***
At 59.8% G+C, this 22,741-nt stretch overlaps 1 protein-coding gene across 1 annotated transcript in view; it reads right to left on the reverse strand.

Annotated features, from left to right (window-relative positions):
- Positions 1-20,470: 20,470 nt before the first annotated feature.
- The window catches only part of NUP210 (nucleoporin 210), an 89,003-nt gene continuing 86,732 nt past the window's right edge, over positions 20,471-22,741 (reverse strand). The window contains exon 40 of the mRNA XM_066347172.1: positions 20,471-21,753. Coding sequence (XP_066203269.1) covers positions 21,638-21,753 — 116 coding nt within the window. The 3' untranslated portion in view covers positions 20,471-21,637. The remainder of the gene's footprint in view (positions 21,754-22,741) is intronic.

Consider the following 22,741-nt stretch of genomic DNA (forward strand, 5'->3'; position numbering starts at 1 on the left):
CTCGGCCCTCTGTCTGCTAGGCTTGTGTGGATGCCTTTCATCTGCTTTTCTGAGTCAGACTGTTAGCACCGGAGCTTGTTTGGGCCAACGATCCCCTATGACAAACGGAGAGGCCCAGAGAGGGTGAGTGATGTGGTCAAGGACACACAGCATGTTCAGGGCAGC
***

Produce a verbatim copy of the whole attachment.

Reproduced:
At 59.8% G+C, this 22,741-nt stretch overlaps 1 protein-coding gene across 1 annotated transcript in view; it reads right to left on the reverse strand.

Annotated features, from left to right (window-relative positions):
- Positions 1-20,470: 20,470 nt before the first annotated feature.
- The window catches only part of NUP210 (nucleoporin 210), an 89,003-nt gene continuing 86,732 nt past the window's right edge, over positions 20,471-22,741 (reverse strand). The window contains exon 40 of the mRNA XM_066347172.1: positions 20,471-21,753. Coding sequence (XP_066203269.1) covers positions 21,638-21,753 — 116 coding nt within the window. The 3' untranslated portion in view covers positions 20,471-21,637. The remainder of the gene's footprint in view (positions 21,754-22,741) is intronic.

Consider the following 22,741-nt stretch of genomic DNA (forward strand, 5'->3'; position numbering starts at 1 on the left):
CTCGGCCCTCTGTCTGCTAGGCTTGTGTGGATGCCTTTCATCTGCTTTTCTGAGTCAGACTGTTAGCACCGGAGCTTGTTTGGGCCAACGATCCCCTATGACAAACGGAGAGGCCCAGAGAGGGTGAGTGATGTGGTCAAGGACACACAGCATGTTCAGGGCAGC